The second most common type of protein in the blood plasma are globulins. Important globulins include immunoglobins which are important for the immune system and transport hormones and other compounds around the body. There are three main types of globulins. Alpha-1 and Alpha-2 globulins are formed in the liver and play an important role in mineral transport and the inhibition of blood coagulation. An example of beta globulin found in blood plasma includes low-density lipoproteins (LDL) which are responsible for transporting fat to the cells for steroid and membrane synthesis. Gamma globulin, better known as immunoglobulins, are produced by plasma B cells, and provides the human body with a defense system against invading pathogens and other immune diseases.


Main article: Fibrinogen

Fibrinogen proteins make up most of the remaining proteins in the blood. Fibrinogens are responsible for clotting blood to help prevent blood loss.


See also: Sulfhemoglobinemia, Methemoglobinemia, and Hyperlipidemia

Plasma is normally yellow due to bilirubin, carotenoids, hemoglobin and transferrin. In abnormal cases, plasma can have varying shades of orange, green or brown. Green color can be due to ceruloplasmin or sulfhemoglobin. The latter may form due to medicines that are able to form sulfonamides once ingested. Dark brown or reddish color can appear due to hemolysis, in which methemoglobin is released from broken blood cells. Plasma is normally relatively transparent, but sometimes it can be opaque. Opaqueness is typically due to elevated content of lipids like cholesterol and triglycerides.

Plasma vs. serum in medical diagnostics

Blood plasma and blood serum are often used in blood tests. Some tests can be done only on plasma and some only on serum. Some can be done on both, but depending on the test, use of either plasma or serum can be more practical. In addition, some tests have to be done with whole blood, such as the determination of the amount of blood cells in blood via flow cytometry.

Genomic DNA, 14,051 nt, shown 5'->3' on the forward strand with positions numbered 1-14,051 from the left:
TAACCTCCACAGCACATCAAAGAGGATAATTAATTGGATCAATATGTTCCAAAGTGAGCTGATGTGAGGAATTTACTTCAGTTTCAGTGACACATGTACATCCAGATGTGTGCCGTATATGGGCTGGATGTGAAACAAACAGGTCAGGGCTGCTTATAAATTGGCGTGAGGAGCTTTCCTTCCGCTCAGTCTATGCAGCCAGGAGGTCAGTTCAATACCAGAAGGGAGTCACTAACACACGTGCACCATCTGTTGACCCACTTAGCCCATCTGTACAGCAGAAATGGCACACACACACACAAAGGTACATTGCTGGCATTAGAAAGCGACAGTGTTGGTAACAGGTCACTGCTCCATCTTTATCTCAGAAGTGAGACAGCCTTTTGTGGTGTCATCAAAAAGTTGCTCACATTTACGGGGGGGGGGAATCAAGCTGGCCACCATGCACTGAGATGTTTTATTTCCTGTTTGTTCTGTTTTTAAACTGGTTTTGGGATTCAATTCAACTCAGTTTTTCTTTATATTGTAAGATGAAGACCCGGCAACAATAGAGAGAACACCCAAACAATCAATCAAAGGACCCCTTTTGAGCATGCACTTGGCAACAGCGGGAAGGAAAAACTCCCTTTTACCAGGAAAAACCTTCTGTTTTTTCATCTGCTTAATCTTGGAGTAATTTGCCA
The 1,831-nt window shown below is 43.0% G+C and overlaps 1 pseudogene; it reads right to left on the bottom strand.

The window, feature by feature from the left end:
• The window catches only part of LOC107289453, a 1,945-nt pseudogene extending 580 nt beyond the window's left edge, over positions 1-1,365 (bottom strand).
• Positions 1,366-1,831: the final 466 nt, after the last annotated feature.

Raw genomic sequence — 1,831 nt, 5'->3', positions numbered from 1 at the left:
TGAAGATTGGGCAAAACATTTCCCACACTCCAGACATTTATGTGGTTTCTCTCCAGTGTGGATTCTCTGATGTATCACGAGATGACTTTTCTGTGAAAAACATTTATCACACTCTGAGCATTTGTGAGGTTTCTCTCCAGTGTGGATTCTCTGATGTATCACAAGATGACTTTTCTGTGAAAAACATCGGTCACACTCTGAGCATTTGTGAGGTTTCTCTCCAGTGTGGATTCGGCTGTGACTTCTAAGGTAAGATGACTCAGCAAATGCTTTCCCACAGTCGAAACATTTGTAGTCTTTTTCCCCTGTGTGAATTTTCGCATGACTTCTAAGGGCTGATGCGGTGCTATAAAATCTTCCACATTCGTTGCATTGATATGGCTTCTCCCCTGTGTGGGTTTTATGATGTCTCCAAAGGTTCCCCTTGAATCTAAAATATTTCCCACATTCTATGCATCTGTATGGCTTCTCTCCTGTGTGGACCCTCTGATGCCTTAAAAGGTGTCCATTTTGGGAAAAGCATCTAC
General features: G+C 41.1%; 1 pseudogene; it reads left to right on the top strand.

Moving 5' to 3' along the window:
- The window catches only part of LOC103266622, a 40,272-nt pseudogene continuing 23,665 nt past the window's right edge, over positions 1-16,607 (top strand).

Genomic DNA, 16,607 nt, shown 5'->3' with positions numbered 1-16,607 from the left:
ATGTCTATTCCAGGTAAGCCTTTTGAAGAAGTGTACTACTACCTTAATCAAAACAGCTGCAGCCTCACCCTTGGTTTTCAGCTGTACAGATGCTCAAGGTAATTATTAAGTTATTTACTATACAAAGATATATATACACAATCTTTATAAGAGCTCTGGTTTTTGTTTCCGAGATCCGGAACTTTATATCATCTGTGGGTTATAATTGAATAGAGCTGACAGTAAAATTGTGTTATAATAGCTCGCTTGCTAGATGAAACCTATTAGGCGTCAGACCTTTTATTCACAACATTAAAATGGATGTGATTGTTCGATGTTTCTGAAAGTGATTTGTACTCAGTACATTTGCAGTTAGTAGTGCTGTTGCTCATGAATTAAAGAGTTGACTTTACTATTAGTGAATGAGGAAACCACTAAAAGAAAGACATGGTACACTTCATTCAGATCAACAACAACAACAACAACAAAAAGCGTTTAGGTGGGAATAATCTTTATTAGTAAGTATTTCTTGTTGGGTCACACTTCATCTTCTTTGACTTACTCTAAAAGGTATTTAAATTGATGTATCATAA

Plasma was already well known when described by William Harvey in de Mortu Cordis in 1628, but knowledge of it probably extends as far back as Vesalius (1514-1564). The discovery of fibrinogen by William Henson, circa 1770, made it easier to study plasma, as ordinarily, upon coming in contact with a foreign surface - something other than vascular endothelium - clotting factors become activated and clotting proceeds rapidly, trapping RBCs etc. in the plasma and preventing separation of plasma from the blood. Adding citrate and other anticoagulants is a relatively recent advance. Upon formation of a clot, the remaining clear fluid (if any) is blood serum, which is essentially plasma without the clotting factors.

The use of blood plasma as a substitute for whole blood and for transfusion purposes was proposed in March 1918, in the correspondence columns of the British Medical Journal, by Gordon R. Ward. "Dried plasmas" in powder or strips of material format were developed and first used in World War II. Prior to the United States' involvement in the war, liquid plasma and whole blood were used.

The origin of plasmapheresis

Dr. José Antonio Grifols Lucas, a scientist from Vilanova i la Geltrú, Spain, founded Laboratorios Grifols in 1940. Dr. Grifols pioneered a first-of-its-kind technique called plasmapheresis, where a donor's red blood cells would be returned to the donor's body almost immediately after the separation of the blood plasma. This technique is still in practice today, almost 80 years later. In 1945, Dr. Grifols opened the world's first plasma donation center. Thirteen years after the center's opening, Dr. Grifols unexpectedly died at the young age of 41 due to leukemia.

Blood for Britain